Fourth, the courts have recognized that if the wife can recover, then the employer
in turn may recover for the employee's negligent acts, and that this may well bring not only discord to marital or family life, but that the end result would be to diminish the family wealth. Emerson v. Western Seed and Irrigation Co. and Myers v. Tranquility Irrigation Dist., supra.
Fifth, the courts have submitted that to allow recovery would open the door to possible fraud upon insurance companies and disrupt family life, both of which are against public policy. Emerson v. Western Seed and Irrigation Co., supra. In Riegger v. Bruton Brewing Co., supra, the Court stated:
'It cannot logically be contended that to permit the action would not result in a disturbance of the family relationship, creating discord and suspicion, which elements are the basis for the common law rule of non-liability.' (16 A.2d at page 102).
It now becomes necessary for this Court to adopt a rule in accordance with the line of reasoning of past Delaware decisions regarding the common law rule of marital immunity and in accordance with the better line of reasoning in the jurisdictions cited above. Because of the specific language of the Plotkin case, supra, and the recent Saunders decision, supra, this Court cannot proceed to reason from any point except the common law. This being the case, the common law rule of immunity cannot be looked upon as an exception to the married women's laws as was set forth by the New York Court in the Schubert Case, supra. The precise language of Plotkin v. Plotkin cannot be ignored:
[58 Del. 513] '* * * at common law, the legal existence of the wife was merged in that of her husband, and they were termed and regarded as one person in law.' (125 A. at page 456).
'Constitutional amendments have been adopted in some states removing, to a certain extent, the common law disabilities of married women and enlarging their property right. The tendency of modern legislation seems to be to remove the incapacity of a married woman, and today there are many statutes on the subject'. (125 A. at page 456).
'* * * the tendency of this Court has been to construe statutes of this character strictly and to hold that no other rights are granted than those which are clearly expressed.' (At page 458).
The language of Saunders v. Hill, supra, affirms this line of reasoning:
'At common law, therefore, the husband was not merely immune from suit by the wife for personal injuries; a cause of action never arose because of the unity of husband and wife.' (202 A.2d at page 808).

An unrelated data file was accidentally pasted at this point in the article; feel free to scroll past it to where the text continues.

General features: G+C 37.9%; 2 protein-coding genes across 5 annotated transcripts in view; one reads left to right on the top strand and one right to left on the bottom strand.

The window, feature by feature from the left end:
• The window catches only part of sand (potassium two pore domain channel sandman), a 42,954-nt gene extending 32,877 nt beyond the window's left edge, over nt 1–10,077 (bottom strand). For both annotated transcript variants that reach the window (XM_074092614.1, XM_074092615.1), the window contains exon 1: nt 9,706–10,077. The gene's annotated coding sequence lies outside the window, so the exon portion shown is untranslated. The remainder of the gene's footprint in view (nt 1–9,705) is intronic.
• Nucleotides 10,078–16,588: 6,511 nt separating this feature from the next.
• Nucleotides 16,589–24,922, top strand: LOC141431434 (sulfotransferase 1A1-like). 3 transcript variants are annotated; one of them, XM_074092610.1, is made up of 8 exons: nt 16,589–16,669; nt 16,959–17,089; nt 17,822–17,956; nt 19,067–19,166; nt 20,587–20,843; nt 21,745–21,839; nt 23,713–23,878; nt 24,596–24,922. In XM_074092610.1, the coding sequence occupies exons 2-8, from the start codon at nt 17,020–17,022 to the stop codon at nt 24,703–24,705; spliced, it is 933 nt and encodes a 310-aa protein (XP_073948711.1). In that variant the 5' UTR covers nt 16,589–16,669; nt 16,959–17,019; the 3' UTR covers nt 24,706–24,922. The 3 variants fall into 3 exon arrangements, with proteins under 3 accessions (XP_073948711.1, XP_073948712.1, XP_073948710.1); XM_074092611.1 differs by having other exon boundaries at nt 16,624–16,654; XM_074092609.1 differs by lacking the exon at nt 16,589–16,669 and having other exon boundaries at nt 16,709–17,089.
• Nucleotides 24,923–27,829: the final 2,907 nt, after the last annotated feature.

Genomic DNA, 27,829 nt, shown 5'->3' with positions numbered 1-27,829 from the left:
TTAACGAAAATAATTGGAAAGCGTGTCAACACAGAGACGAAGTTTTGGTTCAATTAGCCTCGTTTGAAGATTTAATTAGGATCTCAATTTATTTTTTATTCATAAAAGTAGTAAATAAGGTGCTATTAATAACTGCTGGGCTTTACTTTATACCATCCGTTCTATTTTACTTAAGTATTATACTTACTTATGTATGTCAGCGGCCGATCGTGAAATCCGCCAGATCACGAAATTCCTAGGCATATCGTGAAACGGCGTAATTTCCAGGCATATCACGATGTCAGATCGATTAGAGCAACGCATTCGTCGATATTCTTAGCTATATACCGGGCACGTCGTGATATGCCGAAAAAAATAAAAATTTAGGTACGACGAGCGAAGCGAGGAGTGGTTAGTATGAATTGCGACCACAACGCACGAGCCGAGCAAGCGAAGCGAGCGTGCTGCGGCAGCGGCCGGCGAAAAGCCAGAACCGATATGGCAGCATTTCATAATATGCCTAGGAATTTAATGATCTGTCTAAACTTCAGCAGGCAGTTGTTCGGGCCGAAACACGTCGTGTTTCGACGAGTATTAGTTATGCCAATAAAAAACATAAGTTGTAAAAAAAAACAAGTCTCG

'If a change is to be effected in the well-settled public policy of this State, such change must be effected by the Legislature and not by this court.'
The reason for the common law rule of immunity cannot be ignored either, for it is the reason behind a rule which makes that rule good law. The common law freedom of the husband from liability to the wife for tortious or negligent injury to her person does not rest, it would seem, upon a lack of remedy or the inability of one spouse to use the other. It arises out of the very relationship itself, and the incapacity to sue is but an incident to it. It would be more logical to conclude from the Delaware decisions regarding the rule of interspousal immunity that the same reasoning applies to the situation here where the wife attempts to sue her husband's employer based solely upon the negligence of her husband. It cannot be said that the [58 Del. 514] wife's action would be remote from the common law regard for the relationship of husband and wife, which is the very basis for the rule of immunity in the first place. Further, since
the law of Delaware has been to strictly construe married women's statutes and to hold that no other rights are granted but those which are clearly expressed, this Court cannot now liberally construe such rule to allow an action by a wife against her husband's employer.
Plaintiff argues that this suit in no way makes her husband a defendant and that her right is an independent one against a independent defendant. This Court is inclined to follow the logic of the Maryland decision in Riegger v. Bruton Brewing Co., supra, that the true basis for the doctrine of respondeat superior is liability and not culpability. Respondeat superior rests upon the doctrine that the wrong of the employee is the act of the employer. If the employee, the immediate actor, cannot be charged with liability for ...